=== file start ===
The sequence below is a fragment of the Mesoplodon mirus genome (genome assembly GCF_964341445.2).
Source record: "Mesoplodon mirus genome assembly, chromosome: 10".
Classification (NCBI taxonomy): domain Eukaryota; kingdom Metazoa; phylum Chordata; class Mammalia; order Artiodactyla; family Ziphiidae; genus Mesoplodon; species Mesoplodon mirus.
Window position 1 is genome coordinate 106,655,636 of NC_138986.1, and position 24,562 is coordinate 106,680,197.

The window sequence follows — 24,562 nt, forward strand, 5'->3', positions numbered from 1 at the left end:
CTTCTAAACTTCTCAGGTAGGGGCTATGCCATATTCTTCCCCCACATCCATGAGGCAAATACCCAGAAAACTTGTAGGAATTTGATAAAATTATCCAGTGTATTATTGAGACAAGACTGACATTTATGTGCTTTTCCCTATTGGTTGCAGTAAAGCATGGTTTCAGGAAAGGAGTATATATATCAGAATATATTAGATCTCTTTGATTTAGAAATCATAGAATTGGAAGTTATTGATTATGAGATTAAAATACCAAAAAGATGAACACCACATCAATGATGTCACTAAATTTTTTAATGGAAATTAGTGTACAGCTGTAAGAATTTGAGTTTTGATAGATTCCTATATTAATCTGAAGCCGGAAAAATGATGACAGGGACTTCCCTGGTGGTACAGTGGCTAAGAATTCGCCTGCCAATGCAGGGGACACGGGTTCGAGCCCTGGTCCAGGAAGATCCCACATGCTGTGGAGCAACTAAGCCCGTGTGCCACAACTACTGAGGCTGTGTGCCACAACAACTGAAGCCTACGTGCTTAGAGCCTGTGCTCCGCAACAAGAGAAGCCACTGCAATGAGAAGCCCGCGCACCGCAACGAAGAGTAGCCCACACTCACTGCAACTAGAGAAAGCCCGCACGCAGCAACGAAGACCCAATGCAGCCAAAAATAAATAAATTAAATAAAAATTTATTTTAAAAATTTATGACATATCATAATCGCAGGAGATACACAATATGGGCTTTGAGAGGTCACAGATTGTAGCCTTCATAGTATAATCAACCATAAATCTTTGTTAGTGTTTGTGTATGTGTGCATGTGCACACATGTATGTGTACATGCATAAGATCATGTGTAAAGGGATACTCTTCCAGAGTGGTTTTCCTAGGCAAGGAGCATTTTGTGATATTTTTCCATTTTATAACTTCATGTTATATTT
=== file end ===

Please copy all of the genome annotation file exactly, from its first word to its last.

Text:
The sequence below is a fragment of the Mesoplodon mirus genome (genome assembly GCF_964341445.2).
Source record: "Mesoplodon mirus genome assembly, chromosome: 10".
Classification (NCBI taxonomy): domain Eukaryota; kingdom Metazoa; phylum Chordata; class Mammalia; order Artiodactyla; family Ziphiidae; genus Mesoplodon; species Mesoplodon mirus.
Window position 1 is genome coordinate 106,655,636 of NC_138986.1, and position 24,562 is coordinate 106,680,197.

The window sequence follows — 24,562 nt, forward strand, 5'->3', positions numbered from 1 at the left end:
CTTCTAAACTTCTCAGGTAGGGGCTATGCCATATTCTTCCCCCACATCCATGAGGCAAATACCCAGAAAACTTGTAGGAATTTGATAAAATTATCCAGTGTATTATTGAGACAAGACTGACATTTATGTGCTTTTCCCTATTGGTTGCAGTAAAGCATGGTTTCAGGAAAGGAGTATATATATCAGAATATATTAGATCTCTTTGATTTAGAAATCATAGAATTGGAAGTTATTGATTATGAGATTAAAATACCAAAAAGATGAACACCACATCAATGATGTCACTAAATTTTTTAATGGAAATTAGTGTACAGCTGTAAGAATTTGAGTTTTGATAGATTCCTATATTAATCTGAAGCCGGAAAAATGATGACAGGGACTTCCCTGGTGGTACAGTGGCTAAGAATTCGCCTGCCAATGCAGGGGACACGGGTTCGAGCCCTGGTCCAGGAAGATCCCACATGCTGTGGAGCAACTAAGCCCGTGTGCCACAACTACTGAGGCTGTGTGCCACAACAACTGAAGCCTACGTGCTTAGAGCCTGTGCTCCGCAACAAGAGAAGCCACTGCAATGAGAAGCCCGCGCACCGCAACGAAGAGTAGCCCACACTCACTGCAACTAGAGAAAGCCCGCACGCAGCAACGAAGACCCAATGCAGCCAAAAATAAATAAATTAAATAAAAATTTATTTTAAAAATTTATGACATATCATAATCGCAGGAGATACACAATATGGGCTTTGAGAGGTCACAGATTGTAGCCTTCATAGTATAATCAACCATAAATCTTTGTTAGTGTTTGTGTATGTGTGCATGTGCACACATGTATGTGTACATGCATAAGATCATGTGTAAAGGGATACTCTTCCAGAGTGGTTTTCCTAGGCAAGGAGCATTTTGTGATATTTTTCCATTTTATAACTTCATGTTATATTT